Direct Stream Digital (DSD) is the digital format used by Sony in the Super Audio CD (SACD). But SACD is only one form in which it is used. I seem to remember that back in the day, Sony was promoting it as the best digital format for audio archiving. Something about robustness.
Perhaps. But my problem with it is accuracy. Namely, it isn’t very, compared to the alternatives (ie: PCM). Recently I did a piece (should appear early 2012) for Australian HI-FI in which I explain how DSD works (single-bit pulse density modulation: the more 1s, the higher the wave form at that point), and how it terms of resolution it comes in around the same as PCM at 117.6kHz and 24 bits, or 141.12kHz and 20 bits.
But Sony claims a ‘theoretical’ top end of 100kHz, which would imply a bit depth of just 14 bits!
Fortunately, Sony uses noise shaping to move all the quantisation noise up to the HF area were it is less noticable. If you measure the output of an SACD player, you will find that the output of the signal, looked at by frequency, falls away from the audible band up to maybe 25,000 to 30,000 hertz, and then starts to rise again. That rise is the level of HF noise DSD generates.
I measured snippets from the analogue outputs of an SACD player for a few SACDs to illustrate the point. So far as I know, there are no tools to even play an SACD in a computer, let alone extract its digital content for direct analysis.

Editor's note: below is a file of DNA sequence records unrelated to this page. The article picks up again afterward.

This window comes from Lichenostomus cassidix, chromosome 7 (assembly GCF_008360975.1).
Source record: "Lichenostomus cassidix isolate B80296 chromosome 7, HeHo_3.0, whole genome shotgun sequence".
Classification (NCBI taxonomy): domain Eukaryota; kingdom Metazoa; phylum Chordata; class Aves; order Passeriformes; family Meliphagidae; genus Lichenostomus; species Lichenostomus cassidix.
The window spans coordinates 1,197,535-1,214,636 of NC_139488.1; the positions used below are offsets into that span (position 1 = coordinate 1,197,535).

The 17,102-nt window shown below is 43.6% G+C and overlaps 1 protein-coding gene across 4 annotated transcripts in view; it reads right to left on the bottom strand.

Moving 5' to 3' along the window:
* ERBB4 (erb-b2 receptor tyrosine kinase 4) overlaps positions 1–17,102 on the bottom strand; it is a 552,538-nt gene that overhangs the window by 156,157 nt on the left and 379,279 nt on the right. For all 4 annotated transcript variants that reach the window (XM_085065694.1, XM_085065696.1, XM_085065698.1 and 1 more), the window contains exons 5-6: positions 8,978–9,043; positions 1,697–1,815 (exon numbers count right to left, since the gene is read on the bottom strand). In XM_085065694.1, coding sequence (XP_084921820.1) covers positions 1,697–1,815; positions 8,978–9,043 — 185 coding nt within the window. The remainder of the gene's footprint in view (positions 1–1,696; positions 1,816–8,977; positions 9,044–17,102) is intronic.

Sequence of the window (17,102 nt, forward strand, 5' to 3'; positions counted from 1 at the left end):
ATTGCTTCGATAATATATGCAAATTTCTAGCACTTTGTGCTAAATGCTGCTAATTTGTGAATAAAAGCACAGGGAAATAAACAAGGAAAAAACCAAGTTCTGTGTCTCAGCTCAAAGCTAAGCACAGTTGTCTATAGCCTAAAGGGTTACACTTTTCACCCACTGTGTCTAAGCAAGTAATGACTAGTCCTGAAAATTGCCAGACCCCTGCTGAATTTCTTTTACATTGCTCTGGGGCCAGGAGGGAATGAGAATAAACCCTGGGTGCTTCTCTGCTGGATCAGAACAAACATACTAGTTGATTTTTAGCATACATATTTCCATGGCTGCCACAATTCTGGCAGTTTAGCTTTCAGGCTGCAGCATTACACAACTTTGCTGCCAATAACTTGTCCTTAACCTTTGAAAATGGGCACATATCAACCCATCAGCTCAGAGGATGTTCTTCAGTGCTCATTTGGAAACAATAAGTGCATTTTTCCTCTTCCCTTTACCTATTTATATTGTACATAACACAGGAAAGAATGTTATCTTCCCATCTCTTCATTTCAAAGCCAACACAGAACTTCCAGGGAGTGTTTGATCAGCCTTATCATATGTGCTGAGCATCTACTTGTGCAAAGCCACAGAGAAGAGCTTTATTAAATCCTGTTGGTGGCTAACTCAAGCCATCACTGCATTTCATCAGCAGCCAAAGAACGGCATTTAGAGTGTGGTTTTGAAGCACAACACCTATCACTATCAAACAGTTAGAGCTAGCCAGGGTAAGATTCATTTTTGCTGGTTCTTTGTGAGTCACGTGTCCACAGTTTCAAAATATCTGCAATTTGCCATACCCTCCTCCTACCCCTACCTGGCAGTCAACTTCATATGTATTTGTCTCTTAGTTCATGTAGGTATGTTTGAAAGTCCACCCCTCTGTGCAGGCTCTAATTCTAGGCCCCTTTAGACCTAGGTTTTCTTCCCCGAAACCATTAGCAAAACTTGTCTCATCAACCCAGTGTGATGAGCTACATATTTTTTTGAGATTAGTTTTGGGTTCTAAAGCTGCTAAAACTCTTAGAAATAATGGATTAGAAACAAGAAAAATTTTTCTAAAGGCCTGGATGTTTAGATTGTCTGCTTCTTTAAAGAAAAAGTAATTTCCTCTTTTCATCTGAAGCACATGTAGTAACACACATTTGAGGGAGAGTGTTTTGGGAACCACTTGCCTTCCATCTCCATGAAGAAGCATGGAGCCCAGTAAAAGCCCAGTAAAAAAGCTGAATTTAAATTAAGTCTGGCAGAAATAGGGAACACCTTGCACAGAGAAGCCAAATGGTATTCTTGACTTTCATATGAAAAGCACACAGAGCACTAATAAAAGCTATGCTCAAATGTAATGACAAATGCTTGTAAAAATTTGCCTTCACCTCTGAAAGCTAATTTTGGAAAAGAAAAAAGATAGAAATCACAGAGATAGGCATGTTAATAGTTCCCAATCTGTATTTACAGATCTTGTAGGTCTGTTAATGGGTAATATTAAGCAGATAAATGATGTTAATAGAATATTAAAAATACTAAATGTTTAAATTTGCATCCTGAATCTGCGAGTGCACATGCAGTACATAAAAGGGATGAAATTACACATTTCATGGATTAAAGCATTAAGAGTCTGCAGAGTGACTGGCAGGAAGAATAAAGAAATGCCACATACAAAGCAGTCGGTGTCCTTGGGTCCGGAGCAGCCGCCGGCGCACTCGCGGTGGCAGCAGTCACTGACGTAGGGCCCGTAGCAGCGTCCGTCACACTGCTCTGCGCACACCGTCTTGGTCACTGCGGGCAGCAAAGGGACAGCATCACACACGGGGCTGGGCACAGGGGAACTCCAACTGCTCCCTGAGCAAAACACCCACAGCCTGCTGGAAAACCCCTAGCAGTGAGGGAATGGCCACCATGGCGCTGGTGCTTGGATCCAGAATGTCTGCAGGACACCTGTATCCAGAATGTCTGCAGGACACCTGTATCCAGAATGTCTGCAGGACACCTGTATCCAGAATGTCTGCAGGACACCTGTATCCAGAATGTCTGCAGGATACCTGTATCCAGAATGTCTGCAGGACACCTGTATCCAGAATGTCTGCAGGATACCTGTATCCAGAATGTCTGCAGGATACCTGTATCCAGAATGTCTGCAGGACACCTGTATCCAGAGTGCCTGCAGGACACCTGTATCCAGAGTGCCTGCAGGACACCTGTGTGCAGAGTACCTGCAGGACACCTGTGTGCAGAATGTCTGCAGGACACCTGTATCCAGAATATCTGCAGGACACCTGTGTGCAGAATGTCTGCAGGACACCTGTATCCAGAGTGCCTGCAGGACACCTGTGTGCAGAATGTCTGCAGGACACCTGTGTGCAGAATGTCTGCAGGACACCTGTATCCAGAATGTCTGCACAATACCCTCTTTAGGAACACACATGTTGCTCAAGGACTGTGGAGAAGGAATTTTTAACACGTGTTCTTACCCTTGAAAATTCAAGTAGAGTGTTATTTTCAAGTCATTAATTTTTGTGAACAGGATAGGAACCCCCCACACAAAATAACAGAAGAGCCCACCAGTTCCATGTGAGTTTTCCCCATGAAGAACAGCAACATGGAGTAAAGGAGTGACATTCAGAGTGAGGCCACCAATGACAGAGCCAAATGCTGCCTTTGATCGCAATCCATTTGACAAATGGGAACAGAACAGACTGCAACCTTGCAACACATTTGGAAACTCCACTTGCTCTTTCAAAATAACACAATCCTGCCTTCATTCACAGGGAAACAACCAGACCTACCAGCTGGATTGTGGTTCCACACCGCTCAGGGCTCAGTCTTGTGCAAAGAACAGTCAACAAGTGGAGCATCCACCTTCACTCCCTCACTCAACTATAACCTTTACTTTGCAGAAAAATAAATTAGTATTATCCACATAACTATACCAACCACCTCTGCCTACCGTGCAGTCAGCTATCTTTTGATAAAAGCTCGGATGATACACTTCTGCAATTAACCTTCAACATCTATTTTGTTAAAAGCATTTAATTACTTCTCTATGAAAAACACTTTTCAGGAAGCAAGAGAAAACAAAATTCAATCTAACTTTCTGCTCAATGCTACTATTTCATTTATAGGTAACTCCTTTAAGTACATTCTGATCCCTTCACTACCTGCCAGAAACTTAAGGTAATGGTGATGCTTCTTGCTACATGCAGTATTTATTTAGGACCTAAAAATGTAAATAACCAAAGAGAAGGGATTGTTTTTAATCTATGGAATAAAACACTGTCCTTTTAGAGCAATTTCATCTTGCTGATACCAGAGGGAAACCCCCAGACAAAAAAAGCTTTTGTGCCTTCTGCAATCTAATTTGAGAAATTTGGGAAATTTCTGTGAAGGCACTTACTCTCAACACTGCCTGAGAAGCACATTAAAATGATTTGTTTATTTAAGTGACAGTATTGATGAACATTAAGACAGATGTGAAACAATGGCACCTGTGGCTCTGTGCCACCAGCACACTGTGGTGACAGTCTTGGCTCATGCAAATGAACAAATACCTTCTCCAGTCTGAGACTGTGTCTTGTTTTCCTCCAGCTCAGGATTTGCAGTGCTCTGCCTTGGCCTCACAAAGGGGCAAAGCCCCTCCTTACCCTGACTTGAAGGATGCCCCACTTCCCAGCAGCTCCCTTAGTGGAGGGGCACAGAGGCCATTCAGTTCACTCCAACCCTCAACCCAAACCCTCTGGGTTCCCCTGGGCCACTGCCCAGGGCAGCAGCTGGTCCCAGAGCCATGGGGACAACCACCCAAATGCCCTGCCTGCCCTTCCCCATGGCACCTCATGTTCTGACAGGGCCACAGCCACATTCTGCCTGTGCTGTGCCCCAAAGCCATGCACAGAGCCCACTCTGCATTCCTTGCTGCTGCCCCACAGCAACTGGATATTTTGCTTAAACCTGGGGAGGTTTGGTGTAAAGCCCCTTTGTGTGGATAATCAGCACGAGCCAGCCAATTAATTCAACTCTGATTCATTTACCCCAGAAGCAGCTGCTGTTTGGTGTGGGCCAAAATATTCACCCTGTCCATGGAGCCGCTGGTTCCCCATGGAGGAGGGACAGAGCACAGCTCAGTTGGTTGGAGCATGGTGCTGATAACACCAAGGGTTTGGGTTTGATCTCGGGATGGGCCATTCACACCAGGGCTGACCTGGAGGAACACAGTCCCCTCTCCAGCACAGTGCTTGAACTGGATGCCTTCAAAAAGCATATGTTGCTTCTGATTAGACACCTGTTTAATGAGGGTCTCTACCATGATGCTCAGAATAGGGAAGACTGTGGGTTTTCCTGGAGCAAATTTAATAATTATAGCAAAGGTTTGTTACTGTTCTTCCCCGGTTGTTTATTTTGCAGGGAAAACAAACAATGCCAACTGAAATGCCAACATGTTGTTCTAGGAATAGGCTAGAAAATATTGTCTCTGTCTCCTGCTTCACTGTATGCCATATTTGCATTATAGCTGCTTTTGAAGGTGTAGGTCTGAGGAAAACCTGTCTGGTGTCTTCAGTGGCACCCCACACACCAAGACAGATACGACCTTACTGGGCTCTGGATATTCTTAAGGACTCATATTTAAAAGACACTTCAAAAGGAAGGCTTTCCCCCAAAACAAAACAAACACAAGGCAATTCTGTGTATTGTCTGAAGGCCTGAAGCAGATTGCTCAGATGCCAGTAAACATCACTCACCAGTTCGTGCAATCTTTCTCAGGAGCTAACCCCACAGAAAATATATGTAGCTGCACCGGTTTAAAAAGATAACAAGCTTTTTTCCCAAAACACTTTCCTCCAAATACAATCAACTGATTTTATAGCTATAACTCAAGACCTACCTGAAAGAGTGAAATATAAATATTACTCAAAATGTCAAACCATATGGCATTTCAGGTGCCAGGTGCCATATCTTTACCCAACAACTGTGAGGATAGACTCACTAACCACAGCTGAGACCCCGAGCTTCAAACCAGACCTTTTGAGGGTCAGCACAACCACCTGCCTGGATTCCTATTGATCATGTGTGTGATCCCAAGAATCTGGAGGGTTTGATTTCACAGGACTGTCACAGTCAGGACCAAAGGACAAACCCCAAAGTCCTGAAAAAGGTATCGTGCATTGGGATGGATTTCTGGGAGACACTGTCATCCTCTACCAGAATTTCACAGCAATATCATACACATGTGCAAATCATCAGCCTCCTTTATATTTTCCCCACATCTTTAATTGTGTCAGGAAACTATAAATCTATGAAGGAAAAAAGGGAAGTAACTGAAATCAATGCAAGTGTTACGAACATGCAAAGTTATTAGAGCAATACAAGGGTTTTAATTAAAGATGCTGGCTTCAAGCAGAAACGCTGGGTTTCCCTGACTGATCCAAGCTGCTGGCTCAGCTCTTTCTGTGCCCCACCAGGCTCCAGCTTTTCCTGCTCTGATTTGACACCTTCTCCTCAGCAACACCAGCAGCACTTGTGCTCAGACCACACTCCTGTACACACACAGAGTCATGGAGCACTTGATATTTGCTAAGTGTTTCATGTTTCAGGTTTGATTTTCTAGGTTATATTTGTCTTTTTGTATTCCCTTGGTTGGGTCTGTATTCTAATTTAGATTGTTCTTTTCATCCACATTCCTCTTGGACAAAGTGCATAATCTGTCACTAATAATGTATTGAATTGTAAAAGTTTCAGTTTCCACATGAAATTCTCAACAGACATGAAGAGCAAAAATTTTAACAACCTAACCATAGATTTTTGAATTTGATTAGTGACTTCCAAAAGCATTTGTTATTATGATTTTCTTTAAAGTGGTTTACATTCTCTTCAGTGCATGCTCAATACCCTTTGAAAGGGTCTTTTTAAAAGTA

However I have just been playing with the ‘Immersion’ box set for Pink Floyd’s ‘The Dark Side of the Moon’. One of the six discs contained therein is a Blu-ray which has three different versions of the album: the original 1973 mix in 2/0.0 (all are 24 bit, 96kHz PCM), the 1974 Quad mix in 2/2.0, and the 2003 5.1 mix in 3/2.1.
The 2003 version is clearly the same as the SACD version. So I ripped the audio out of this as six 24 bit, 96kHz PCM files and had a close look at the front left channel. Here is the frequency spectrum for this channel for the entire disc (ie. all ten tracks):
As you can see, this is only shown from around 2kHz. The bottom of the dip — the point at which the ultrasonic noise inherent in DSD overwhelms the signal — is around 32kHz.
Remember, the digital data being analysed here was carried on the disc in PCM format, which has no such problem. This is a DSD issue, and because the final mix was prepared in DSD, it carries through into PCM.
Just to show how inherent this quantisation noise is in DSD, here is the spectrum graph for the three seconds of near silence between the first two cash register ka-chings of the track ‘Money’:
I used different software, obviously, and note that this one is the full spectrum, but with a linear rather than logarithmic X-axis.
Let me stress once again, had the mix been converted from analogue to PCM rather than analogue to DSD, then that rising noise would not have been there.
As for an archival medium, what a dreadful choice!